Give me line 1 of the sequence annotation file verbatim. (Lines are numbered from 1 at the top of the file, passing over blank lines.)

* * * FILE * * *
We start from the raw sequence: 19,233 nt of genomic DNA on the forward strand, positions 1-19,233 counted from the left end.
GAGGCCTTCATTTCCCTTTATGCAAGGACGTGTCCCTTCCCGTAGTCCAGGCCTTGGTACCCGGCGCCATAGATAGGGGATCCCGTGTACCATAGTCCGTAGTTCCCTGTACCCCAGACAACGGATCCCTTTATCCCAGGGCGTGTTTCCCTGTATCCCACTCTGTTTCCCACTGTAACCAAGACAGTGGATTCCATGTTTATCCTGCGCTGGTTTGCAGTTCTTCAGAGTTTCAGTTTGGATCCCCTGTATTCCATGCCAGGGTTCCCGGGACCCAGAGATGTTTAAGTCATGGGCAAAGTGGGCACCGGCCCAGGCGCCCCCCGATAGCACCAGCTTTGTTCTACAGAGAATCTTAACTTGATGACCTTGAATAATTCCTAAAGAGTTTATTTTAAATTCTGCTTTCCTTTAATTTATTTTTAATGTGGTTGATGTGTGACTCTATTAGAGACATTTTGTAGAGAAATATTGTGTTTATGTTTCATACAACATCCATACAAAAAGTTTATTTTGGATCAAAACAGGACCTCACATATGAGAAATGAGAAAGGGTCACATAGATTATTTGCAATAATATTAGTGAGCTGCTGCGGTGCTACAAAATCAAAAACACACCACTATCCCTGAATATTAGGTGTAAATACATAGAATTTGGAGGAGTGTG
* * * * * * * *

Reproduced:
We start from the raw sequence: 19,233 nt of genomic DNA on the forward strand, positions 1-19,233 counted from the left end.